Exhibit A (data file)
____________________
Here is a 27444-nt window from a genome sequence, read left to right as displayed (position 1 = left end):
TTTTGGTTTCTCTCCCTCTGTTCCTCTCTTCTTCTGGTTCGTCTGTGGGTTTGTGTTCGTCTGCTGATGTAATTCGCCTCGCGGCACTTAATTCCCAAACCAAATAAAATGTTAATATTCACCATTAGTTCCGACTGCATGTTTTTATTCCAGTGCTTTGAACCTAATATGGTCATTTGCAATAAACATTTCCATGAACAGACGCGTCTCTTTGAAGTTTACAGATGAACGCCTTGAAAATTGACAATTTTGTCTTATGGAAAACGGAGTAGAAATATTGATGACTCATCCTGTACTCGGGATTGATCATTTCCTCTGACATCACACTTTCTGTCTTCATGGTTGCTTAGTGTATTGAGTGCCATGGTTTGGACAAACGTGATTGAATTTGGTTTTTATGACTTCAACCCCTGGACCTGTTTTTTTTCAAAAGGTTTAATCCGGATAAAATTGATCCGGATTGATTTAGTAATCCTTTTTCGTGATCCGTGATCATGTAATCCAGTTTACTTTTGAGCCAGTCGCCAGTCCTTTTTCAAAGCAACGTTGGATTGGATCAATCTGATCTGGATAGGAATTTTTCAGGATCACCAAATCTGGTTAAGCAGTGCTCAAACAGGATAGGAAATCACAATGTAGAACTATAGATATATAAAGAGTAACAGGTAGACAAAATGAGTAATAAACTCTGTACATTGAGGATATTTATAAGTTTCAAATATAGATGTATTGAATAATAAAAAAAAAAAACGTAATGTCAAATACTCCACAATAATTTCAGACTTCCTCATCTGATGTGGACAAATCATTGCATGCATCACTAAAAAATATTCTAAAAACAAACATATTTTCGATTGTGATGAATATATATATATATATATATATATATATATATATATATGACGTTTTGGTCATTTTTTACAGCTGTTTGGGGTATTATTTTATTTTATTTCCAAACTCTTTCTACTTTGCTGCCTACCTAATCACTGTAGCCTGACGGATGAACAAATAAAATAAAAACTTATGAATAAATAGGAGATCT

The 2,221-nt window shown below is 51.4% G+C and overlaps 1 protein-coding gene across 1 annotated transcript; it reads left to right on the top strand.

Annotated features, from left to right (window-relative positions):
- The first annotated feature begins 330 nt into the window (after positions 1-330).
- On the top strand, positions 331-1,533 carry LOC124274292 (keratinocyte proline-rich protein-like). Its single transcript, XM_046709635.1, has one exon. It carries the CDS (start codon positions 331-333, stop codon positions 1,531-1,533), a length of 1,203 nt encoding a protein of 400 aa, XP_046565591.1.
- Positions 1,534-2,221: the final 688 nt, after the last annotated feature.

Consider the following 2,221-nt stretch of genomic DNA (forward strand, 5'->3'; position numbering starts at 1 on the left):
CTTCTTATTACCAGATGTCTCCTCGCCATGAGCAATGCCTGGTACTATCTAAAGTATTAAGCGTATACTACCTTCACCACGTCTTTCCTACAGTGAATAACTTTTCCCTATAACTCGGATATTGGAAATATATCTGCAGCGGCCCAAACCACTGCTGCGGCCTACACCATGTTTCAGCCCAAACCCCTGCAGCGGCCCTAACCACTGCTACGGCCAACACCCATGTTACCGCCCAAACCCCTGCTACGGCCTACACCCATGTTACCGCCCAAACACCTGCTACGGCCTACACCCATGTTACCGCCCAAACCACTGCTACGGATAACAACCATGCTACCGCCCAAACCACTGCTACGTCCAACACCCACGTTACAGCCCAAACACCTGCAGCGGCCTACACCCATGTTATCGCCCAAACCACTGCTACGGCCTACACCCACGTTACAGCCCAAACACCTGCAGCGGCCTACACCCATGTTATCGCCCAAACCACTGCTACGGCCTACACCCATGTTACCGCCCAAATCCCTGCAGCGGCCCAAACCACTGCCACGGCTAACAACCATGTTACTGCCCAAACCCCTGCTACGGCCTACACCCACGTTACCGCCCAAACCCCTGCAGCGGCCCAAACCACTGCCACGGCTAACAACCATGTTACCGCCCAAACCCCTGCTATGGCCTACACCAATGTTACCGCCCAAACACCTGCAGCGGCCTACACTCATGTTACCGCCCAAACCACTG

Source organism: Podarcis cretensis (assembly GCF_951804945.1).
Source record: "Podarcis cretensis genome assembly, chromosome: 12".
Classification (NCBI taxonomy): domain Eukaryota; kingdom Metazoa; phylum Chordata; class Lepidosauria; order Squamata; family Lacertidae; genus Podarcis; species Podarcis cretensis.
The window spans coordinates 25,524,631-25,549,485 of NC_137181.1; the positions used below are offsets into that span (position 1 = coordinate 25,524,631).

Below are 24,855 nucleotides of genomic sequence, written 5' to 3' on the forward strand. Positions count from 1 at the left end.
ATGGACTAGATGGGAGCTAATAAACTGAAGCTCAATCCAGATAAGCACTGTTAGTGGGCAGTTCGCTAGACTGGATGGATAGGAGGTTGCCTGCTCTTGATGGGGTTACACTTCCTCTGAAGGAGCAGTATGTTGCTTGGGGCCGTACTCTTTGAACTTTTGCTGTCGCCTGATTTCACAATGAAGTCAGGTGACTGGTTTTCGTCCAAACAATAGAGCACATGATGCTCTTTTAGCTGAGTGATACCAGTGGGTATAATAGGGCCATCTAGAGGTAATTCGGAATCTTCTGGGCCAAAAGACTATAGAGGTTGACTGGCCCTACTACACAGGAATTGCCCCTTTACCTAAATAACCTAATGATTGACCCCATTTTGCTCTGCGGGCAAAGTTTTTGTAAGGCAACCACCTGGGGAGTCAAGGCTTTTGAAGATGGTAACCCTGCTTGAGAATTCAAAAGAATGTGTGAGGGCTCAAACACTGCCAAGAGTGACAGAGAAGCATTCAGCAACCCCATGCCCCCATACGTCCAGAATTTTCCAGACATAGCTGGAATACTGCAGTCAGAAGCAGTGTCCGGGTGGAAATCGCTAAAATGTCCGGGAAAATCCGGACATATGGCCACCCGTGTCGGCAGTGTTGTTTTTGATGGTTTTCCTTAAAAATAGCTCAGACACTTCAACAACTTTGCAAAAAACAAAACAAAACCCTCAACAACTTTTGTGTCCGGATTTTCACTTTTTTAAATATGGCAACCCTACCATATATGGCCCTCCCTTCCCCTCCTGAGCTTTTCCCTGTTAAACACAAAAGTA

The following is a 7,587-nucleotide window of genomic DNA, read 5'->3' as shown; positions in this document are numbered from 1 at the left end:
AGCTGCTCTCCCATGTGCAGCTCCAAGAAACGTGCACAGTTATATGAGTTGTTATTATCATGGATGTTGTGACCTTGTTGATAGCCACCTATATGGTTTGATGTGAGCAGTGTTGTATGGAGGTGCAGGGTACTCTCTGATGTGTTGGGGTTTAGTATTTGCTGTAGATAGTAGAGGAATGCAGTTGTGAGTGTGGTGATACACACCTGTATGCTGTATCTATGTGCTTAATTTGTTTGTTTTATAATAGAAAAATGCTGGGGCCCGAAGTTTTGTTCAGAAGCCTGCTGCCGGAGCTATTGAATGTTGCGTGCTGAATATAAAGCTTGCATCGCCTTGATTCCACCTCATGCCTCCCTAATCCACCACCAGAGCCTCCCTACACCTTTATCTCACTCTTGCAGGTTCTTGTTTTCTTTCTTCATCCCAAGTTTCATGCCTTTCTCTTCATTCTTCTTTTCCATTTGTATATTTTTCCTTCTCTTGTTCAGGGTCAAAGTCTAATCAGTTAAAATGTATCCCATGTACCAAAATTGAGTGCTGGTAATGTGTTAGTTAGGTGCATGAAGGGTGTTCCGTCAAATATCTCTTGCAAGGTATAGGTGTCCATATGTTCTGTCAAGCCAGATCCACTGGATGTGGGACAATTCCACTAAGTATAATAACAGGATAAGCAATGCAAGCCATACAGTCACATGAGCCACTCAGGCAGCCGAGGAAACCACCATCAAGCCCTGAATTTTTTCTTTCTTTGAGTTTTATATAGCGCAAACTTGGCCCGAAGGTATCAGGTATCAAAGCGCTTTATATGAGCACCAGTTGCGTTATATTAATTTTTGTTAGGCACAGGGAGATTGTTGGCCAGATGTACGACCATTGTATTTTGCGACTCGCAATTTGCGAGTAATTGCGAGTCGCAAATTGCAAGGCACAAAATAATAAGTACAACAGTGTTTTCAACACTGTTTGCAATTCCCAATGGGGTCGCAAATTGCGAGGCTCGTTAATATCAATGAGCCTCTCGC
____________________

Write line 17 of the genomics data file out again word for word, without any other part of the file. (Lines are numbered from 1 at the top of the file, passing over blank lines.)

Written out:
AGCTGCTCTCCCATGTGCAGCTCCAAGAAACGTGCACAGTTATATGAGTTGTTATTATCATGGATGTTGTGACCTTGTTGATAGCCACCTATATGGTTTGATGTGAGCAGTGTTGTATGGAGGTGCAGGGTACTCTCTGATGTGTTGGGGTTTAGTATTTGCTGTAGATAGTAGAGGAATGCAGTTGTGAGTGTGGTGATACACACCTGTATGCTGTATCTATGTGCTTAATTTGTTTGTTTTATAATAGAAAAATGCTGGGGCCCGAAGTTTTGTTCAGAAGCCTGCTGCCGGAGCTATTGAATGTTGCGTGCTGAATATAAAGCTTGCATCGCCTTGATTCCACCTCATGCCTCCCTAATCCACCACCAGAGCCTCCCTACACCTTTATCTCACTCTTGCAGGTTCTTGTTTTCTTTCTTCATCCCAAGTTTCATGCCTTTCTCTTCATTCTTCTTTTCCATTTGTATATTTTTCCTTCTCTTGTTCAGGGTCAAAGTCTAATCAGTTAAAATGTATCCCATGTACCAAAATTGAGTGCTGGTAATGTGTTAGTTAGGTGCATGAAGGGTGTTCCGTCAAATATCTCTTGCAAGGTATAGGTGTCCATATGTTCTGTCAAGCCAGATCCACTGGATGTGGGACAATTCCACTAAGTATAATAACAGGATAAGCAATGCAAGCCATACAGTCACATGAGCCACTCAGGCAGCCGAGGAAACCACCATCAAGCCCTGAATTTTTTCTTTCTTTGAGTTTTATATAGCGCAAACTTGGCCCGAAGGTATCAGGTATCAAAGCGCTTTATATGAGCACCAGTTGCGTTATATTAATTTTTGTTAGGCACAGGGAGATTGTTGGCCAGATGTACGACCATTGTATTTTGCGACTCGCAATTTGCGAGTAATTGCGAGTCGCAAATTGCAAGGCACAAAATAATAAGTACAACAGTGTTTTCAACACTGTTTGCAATTCCCAATGGGGTCGCAAATTGCGAGGCTCGTTAATATCAATGAGCCTCTCGC